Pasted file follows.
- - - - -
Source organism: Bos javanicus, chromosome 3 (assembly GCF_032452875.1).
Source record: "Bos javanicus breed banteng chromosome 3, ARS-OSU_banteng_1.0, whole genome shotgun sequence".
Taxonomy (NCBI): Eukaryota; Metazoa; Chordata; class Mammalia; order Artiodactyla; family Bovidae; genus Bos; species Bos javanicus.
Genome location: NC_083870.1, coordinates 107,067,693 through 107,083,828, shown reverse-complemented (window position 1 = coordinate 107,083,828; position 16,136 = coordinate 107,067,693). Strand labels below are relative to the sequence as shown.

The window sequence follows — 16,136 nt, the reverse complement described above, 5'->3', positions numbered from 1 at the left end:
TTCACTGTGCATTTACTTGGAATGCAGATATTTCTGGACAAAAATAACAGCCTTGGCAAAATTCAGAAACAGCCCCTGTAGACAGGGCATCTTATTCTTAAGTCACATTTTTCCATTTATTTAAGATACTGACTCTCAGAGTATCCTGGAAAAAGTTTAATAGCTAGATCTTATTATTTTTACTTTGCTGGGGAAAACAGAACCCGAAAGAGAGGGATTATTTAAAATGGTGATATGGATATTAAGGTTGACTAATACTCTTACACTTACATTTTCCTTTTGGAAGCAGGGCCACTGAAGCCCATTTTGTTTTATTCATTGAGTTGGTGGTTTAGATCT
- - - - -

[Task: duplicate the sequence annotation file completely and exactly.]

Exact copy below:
Source organism: Bos javanicus, chromosome 3 (assembly GCF_032452875.1).
Source record: "Bos javanicus breed banteng chromosome 3, ARS-OSU_banteng_1.0, whole genome shotgun sequence".
Taxonomy (NCBI): Eukaryota; Metazoa; Chordata; class Mammalia; order Artiodactyla; family Bovidae; genus Bos; species Bos javanicus.
Genome location: NC_083870.1, coordinates 107,067,693 through 107,083,828, shown reverse-complemented (window position 1 = coordinate 107,083,828; position 16,136 = coordinate 107,067,693). Strand labels below are relative to the sequence as shown.

The window sequence follows — 16,136 nt, the reverse complement described above, 5'->3', positions numbered from 1 at the left end:
TTCACTGTGCATTTACTTGGAATGCAGATATTTCTGGACAAAAATAACAGCCTTGGCAAAATTCAGAAACAGCCCCTGTAGACAGGGCATCTTATTCTTAAGTCACATTTTTCCATTTATTTAAGATACTGACTCTCAGAGTATCCTGGAAAAAGTTTAATAGCTAGATCTTATTATTTTTACTTTGCTGGGGAAAACAGAACCCGAAAGAGAGGGATTATTTAAAATGGTGATATGGATATTAAGGTTGACTAATACTCTTACACTTACATTTTCCTTTTGGAAGCAGGGCCACTGAAGCCCATTTTGTTTTATTCATTGAGTTGGTGGTTTAGATCT